Just because you’re closed does not mean you can’t “touch the table”. Now is the time to reach out to customers proactively and find out what they really think of your business. You probably have more time than ever right now; use it intelligently. Ask your customers questions and use this time to improve on areas that your customers have a commonality of issue. If you listen and make adjustments you won’t just have a “We’re Open” message to send, but rather a “We’re Open & Here’s How We’re Even Better” message to put out there.

Your customers will be over the moon about the adjustments and feel like they contributed in a positive way during a negative time.


It’s important to remember that in these darkest of days for the hospitality industry, no one is at the mercy of old guard tactics. Through social media, your website, chat, directories, and other digital communication tools you can use this time to show your target market that you not only care about their well-being but their future as well.

I wish you nothing but the best as you navigate this crisis. Stay calm, make long-term choices, and stay transparent.


  • Prepare for 90-days no income and have someone that's not panicking about your business forecast for you, so you can make better decisions.

  • Start talking to everyone you owe money to and make arrangements if government assistance isn't available to you. No one's opening a restaurant for months after this so it is in their best interest to work with you.

  • Return any inventory that you can.

  • Remember, hope is not a strategy so hold on tight and plan for the worst-case scenario.

  • There is a good chance that when the smoke clears there will be a huge focus on local first. Get ready for that wave and make the most of it because it won't last forever.


I don’t have delivery or pickup. How can I shore up some revenue at this time?

You have to adapt to the reality of the situation. Look at your menu and offer items that are on a tiered pricing menu. $10, $20, full menu. Hit your social media hard, letting people around you know they can still get your food, just in a different way. You're going to have to lean on your network to help too. Tell friends and family you're offering delivery and pickup, but encourage pickup as delivery is pricey through the service options like SkipTheDishes.

Lastly, offer a logged discount or some other incentive so that people will post about their order on social media and get them to tag you. Not only does virility still apply in the social sense, but you can then share their posts and stories on your feeds.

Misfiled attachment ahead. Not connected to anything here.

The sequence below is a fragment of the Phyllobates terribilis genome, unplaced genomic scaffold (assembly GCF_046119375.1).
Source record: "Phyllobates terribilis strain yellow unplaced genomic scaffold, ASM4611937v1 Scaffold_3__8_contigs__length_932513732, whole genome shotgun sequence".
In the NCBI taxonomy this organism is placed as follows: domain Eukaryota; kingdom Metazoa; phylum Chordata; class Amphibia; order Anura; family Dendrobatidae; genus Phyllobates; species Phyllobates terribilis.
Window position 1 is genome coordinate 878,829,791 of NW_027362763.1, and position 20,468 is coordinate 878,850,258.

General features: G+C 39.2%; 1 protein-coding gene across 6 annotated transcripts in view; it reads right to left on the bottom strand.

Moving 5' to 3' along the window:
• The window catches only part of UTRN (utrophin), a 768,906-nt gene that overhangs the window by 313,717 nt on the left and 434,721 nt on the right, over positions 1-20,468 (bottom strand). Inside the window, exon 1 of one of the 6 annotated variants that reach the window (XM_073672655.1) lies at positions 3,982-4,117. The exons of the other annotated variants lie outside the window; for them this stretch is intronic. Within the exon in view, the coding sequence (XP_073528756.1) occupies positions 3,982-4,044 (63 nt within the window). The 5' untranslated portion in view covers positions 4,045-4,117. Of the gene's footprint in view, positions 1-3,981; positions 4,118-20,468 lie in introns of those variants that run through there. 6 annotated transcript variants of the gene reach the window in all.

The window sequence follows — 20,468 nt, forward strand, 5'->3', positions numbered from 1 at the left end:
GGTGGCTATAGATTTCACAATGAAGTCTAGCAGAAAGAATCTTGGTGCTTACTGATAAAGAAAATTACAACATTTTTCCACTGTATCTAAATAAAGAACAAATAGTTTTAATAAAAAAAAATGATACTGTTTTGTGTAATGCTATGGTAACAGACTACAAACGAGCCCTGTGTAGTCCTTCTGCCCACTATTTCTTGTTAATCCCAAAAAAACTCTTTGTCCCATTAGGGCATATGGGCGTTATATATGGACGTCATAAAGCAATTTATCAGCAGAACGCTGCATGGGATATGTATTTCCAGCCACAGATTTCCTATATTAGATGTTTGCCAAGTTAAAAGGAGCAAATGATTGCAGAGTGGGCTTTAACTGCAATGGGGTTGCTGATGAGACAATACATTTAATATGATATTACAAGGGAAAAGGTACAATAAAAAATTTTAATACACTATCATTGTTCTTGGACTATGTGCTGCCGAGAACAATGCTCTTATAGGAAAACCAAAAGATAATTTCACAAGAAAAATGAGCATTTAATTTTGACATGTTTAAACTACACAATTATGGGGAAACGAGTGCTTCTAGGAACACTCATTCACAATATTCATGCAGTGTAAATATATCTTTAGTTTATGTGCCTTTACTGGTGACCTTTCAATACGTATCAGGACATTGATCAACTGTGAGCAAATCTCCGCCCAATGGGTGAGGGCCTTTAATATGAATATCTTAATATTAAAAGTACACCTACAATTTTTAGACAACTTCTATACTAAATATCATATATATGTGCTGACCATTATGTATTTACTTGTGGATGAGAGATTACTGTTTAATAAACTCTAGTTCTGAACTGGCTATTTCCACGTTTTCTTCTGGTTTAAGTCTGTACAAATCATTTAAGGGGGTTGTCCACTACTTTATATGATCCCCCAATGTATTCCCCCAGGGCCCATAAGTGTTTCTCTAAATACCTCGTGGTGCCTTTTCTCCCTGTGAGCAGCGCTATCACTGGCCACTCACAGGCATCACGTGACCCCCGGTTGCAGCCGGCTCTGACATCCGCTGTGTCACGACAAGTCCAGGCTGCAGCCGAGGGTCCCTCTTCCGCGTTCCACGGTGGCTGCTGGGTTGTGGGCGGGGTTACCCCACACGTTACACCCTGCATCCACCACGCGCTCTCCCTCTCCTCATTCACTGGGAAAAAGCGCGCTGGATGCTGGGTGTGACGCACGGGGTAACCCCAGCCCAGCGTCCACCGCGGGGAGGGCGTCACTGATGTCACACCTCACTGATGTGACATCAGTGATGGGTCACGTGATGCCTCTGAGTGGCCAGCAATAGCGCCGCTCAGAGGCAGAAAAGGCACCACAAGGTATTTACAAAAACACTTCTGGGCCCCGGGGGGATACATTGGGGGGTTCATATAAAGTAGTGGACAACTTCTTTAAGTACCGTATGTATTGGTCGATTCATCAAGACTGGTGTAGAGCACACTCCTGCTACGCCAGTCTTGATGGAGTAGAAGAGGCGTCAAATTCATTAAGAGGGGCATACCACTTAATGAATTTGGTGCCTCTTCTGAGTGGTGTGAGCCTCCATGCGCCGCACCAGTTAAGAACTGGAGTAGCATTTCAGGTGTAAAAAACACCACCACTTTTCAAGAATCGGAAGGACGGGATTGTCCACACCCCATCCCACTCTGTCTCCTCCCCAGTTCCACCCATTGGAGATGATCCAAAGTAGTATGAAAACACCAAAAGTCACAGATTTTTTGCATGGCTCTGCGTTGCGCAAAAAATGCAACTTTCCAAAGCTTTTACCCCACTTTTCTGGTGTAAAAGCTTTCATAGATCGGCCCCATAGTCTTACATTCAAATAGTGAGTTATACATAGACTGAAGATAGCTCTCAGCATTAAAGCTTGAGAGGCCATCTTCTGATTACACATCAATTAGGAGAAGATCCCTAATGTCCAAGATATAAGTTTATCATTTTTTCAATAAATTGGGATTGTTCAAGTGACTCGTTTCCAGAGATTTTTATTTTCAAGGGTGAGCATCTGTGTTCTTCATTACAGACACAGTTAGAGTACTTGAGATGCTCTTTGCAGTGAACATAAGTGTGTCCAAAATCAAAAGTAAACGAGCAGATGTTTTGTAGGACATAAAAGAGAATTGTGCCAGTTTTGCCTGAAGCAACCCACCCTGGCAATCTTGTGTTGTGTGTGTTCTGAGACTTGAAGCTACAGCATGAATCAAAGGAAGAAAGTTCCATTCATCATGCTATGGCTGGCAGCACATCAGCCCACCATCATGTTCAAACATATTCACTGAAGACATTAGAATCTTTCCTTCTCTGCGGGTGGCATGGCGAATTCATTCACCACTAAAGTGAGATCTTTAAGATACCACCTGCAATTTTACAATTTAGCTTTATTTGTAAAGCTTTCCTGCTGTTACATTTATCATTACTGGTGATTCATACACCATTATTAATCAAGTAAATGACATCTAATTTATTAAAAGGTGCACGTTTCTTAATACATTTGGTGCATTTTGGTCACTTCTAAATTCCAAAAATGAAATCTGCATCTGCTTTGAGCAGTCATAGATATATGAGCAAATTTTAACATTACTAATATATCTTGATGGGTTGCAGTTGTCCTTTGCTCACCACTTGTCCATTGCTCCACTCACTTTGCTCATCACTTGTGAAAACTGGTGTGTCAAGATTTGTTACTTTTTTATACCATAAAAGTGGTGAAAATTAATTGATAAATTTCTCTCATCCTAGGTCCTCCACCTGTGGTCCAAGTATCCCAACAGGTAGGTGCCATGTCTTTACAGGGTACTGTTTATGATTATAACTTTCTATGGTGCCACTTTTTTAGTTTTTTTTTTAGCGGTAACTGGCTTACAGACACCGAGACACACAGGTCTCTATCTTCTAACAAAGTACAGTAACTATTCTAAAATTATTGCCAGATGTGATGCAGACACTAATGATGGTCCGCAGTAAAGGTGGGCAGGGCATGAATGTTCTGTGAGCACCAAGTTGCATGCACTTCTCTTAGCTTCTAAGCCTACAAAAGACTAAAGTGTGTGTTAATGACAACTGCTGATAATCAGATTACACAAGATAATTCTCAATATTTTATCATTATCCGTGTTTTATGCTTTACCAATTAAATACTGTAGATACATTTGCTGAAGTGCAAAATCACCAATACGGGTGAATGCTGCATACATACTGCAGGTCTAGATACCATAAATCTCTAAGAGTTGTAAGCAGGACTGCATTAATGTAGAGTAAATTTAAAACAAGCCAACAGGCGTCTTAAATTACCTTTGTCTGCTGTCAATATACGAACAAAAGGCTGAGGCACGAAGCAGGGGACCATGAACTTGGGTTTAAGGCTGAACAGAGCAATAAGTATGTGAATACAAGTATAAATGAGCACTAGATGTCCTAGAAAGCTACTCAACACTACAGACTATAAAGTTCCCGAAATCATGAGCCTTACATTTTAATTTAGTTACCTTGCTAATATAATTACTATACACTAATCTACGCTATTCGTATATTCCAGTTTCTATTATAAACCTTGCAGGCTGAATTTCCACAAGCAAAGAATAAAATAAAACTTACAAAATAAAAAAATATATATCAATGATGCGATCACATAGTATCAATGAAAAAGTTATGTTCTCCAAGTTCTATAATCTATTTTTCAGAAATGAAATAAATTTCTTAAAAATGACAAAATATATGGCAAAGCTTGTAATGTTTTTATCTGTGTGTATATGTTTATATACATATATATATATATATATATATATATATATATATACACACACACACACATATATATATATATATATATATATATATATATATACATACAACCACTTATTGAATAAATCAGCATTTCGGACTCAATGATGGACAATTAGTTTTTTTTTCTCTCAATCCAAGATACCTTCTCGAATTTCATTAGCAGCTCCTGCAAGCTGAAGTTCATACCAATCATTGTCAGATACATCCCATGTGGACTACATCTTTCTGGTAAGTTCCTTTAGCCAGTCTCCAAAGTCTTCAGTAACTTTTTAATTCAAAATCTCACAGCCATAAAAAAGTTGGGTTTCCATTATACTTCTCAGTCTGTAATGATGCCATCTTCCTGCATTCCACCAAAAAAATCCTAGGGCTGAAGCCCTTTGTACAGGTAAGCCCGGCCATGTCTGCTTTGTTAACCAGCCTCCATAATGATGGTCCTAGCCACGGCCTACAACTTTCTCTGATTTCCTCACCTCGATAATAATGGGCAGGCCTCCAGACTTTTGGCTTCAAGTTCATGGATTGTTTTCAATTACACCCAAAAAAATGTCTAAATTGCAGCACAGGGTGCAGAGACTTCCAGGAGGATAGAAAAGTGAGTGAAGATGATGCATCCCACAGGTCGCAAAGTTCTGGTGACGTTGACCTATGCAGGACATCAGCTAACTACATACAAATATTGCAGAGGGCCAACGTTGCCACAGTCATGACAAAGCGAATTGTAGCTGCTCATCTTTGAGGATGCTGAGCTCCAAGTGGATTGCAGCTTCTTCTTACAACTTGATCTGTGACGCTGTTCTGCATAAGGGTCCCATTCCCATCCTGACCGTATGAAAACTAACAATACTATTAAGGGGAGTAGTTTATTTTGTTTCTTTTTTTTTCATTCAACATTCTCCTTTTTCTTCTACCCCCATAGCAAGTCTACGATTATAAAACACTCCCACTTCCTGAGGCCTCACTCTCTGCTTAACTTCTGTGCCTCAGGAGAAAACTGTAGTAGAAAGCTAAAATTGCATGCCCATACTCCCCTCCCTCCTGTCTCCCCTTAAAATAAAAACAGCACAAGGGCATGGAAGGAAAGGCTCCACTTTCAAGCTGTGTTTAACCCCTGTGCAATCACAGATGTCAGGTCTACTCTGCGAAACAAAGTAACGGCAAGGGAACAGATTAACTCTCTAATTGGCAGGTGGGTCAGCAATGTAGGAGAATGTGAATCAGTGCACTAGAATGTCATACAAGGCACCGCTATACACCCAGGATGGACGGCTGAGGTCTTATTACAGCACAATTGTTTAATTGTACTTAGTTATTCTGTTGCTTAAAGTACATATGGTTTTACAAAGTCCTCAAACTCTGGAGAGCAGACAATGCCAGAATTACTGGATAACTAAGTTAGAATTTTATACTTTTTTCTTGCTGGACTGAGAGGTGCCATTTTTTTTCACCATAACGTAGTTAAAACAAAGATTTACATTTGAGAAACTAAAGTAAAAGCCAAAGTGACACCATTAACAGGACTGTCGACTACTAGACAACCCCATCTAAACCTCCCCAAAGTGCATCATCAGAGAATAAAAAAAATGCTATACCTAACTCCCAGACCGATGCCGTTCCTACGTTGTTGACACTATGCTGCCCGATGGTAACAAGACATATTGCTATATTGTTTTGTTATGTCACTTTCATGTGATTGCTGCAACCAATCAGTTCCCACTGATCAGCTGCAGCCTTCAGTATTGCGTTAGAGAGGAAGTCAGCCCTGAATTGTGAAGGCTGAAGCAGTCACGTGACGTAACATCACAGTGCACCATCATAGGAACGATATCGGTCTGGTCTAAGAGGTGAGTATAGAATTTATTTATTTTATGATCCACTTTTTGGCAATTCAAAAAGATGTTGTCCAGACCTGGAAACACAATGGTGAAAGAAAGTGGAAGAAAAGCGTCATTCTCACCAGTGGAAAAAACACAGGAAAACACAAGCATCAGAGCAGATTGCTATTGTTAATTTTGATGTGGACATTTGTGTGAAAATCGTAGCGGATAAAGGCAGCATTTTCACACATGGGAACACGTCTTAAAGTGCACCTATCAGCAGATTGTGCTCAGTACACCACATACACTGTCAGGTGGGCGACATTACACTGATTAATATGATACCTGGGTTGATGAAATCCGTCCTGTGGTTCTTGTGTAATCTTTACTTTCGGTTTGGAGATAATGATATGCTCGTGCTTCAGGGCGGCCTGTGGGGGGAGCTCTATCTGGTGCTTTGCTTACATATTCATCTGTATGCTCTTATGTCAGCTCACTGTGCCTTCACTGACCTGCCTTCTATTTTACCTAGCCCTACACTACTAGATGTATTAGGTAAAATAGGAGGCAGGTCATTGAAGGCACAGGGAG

I know this might be outside of your comfort zone but comfort is no longer a part of our lexicon. The name of the game is survival.

Where should I focus my marketing efforts?

Peer-to-peer marketing is the #1 type of marketing you should focus on. If a brand tells me about a new dish, I may think, "I have to check that out at some point." If I see other people like me posting that dish I am moved to action. In these uncertain times, community endorsement is going to be critical to success. Offer incentives as mentioned in the last question and get people talking about your restaurant in a positive light.

What are you clients doing to survive?

We're all thinking long-term. Full transparency, some of our clients have hit pause on their contracts because they don't have it in them to fight this Godzilla sized issue. The majority though are banking on a bailout and while they can't do anything to influence that decision, they're focusing on long-term recovery.

As mentioned in the blog I wrote, events and long-term strategies like discounted gift cards are high up on their to-do lists. Many are planning to throw one hell of a party when this is all over.

We've had a lot of difficult conversations in the last week or so and for those that want to fight, they are cutting back on whatever they can and all of those savings are going into a marketing fund for when they can open their doors.

What kind of content should I post?

You can post anything as long as you keep this in mind, "How can I make someone's life better today?" Delivery options at great rates, memes, articles about what to do while self-quarantined, feel-good messages ... people remember those that made them feel great during trying times.

Outside of that, share your story. Show the human side of your business. Relate to your customers hard times because when people feel like someone else is in the same battle as them, they are more likely to support you.

Just don't hard sell. That's the only thing I would stay away from.

Why did you leave the restaurant business?

At first, I was bewildered by this question. Then I realized that many of you have never met me or we met in passing and you don't know my story. Without droning on I'll give you a brief synopsis. I have run and owned nightclubs, bars and restaurants. Each had varying levels of success. For a few years, I was completely happy.

Then, out of the blue, I wasn't happy anymore. It turned out I was transforming from a people person to a bit more of an introvert. The local celebrity of running an establishment wasn't for me anymore and I wanted a quieter life. I also found that creative campaigning was all that made me happy aside from writing. As a restauranteur, I had no time to write, so I left the industry in that capacity, kept the marketing side going and wrote 2 books.

I found my happy place. I do miss it often but ultimately it was the right choice for me.

Technically, I’m still involved in a restaurant but I handle the marketing and my partners run the day-to-day business.